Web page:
A beautiful tattoo of a butterfly engraved on the chest of Henri Charriere, the author and the protagonist, gave him the name Papillon. The books takes us through the daring adventures of Papillon (the author himself) as he makes nine death-defying escapes from the penal settlements of French Guiana in eleven years. The story that was penned down by Charriere in colloquial French after his final escape, acquired widespread fame and critical acclaim after being reprinted in an English translation in 1969. The English rendition (by Patrick O’ Brian) avoids becoming a sketch through the translator’s eyes. The emotions of the protagonist are explicit, the thrill of the story is resolute and the lessons from his life are succinct. This is not the book to be read with slumbering, tired eyes on a cushy couch. It engrosses, awakens and excites!
The penal settlements of French Guiana had been dreaded from the days of Napoleon who used its harsh and near inhospitable conditions to punish renegades and political prisoners. Papillon was wrongly accused of murder and sentenced to life imprisonment to these settlements (infamously named as the Devil’s islands). Begrudged and beguiled, Papillon vowed to break free and avenge the injustice meted out to him by what he believed was the collusion of French jury, prosecutor and even the unjust French people. He made his first break from the prison of Saint Laurent within the first forty-two days of his term navigating shark infested waters of the Caribbean Sea. Showing exemplary courage he reached as far as Colombia using a rickety and crumbling wooden boat only to be captured and returned back to the French. Angered and embarrassed French officials shipped him to the devil’s islands without delay. The failure only made him more resilient; he refused to accept his fate as a prisoner and defied all natural odds to make more impossible escapes, only to be recaptured!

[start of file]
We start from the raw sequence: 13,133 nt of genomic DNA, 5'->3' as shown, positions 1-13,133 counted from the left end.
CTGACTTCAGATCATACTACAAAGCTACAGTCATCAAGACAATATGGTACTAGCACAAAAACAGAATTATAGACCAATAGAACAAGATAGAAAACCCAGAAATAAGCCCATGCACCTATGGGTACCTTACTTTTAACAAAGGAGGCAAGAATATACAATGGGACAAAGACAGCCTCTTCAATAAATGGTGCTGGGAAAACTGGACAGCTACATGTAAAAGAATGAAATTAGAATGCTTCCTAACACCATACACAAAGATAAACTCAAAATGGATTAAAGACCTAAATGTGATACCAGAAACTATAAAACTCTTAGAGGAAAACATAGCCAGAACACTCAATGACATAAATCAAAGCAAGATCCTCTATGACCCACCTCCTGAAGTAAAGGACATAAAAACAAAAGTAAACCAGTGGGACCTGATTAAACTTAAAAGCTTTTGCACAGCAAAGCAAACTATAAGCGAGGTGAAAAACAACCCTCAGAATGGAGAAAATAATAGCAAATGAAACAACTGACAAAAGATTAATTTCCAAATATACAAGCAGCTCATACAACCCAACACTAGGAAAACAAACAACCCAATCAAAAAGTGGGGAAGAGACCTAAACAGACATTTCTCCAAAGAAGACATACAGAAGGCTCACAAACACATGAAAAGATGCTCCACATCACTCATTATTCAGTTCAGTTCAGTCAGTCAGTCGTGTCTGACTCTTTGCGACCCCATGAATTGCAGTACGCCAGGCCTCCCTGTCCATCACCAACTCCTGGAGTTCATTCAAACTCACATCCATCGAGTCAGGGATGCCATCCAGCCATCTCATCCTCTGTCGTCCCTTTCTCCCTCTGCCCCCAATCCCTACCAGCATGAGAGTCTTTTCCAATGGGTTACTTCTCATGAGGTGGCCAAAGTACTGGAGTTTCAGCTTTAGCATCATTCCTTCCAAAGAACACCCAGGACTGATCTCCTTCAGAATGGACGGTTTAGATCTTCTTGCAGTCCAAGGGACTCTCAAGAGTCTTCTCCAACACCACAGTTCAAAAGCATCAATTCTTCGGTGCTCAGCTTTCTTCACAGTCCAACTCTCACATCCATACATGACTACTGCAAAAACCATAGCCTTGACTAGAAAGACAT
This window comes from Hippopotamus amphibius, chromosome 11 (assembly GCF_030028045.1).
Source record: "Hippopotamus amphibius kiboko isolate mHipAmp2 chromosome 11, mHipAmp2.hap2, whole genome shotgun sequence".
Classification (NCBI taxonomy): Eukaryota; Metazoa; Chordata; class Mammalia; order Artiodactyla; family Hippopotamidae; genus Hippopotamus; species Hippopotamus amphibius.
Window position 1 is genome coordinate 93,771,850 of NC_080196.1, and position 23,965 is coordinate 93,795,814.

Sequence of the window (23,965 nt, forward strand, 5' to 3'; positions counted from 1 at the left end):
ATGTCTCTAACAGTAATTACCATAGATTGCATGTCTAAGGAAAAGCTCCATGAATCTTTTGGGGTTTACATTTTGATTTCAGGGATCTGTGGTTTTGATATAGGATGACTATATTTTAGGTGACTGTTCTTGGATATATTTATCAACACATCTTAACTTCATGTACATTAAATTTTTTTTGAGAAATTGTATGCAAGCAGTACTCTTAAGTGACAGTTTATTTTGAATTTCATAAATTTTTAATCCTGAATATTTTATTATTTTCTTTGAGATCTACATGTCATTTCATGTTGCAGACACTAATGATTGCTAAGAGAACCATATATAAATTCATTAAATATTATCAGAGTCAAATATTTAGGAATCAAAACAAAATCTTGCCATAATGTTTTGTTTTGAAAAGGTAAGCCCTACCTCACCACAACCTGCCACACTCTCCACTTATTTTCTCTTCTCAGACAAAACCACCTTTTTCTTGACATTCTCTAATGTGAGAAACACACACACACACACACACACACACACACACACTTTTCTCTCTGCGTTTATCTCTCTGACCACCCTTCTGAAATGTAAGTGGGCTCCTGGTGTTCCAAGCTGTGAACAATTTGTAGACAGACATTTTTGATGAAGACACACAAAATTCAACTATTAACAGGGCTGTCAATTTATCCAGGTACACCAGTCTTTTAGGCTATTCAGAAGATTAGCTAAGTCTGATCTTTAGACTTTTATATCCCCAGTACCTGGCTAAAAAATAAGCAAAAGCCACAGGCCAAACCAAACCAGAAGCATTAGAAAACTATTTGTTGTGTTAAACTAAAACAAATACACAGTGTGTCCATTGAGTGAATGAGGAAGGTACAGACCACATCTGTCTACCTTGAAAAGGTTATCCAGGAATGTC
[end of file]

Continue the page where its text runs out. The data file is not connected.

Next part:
The book (with the author’s own emphasis) also explores the humane relations Papillon shared with his cell mates. He was heavy handed with sods but befriended his prison mates easily. He learned to live with the rogues, the dreaded convicts who hacked at moment’s provocation but he never abandoned the meek and the suffering. Papillon made good friends with staff of the prisons where he was grounded (the warders and the gendarmes). They were never repulsed by his obstinacy to break, believed in his innocence and respected his dream to live as a free man. It was this trust that enlivened his spirits and increased his strength to keep his sanity in the lowest ebbs of confinement.
Papillon for me has outlived its reputation. The book makes an appeal to a whole range of men. It cannot be merely looked as the story of the struggle of a convict for freedom. Papillion’s struggle reveals much more than this character; it uncovers a whole process of catharsis. The book has become an obvious and useful addition to the library of many prisons since its printing. It implores people at large to never lose hope while facing an adversity; win or lose, the way of the warrior is the only way to survive.
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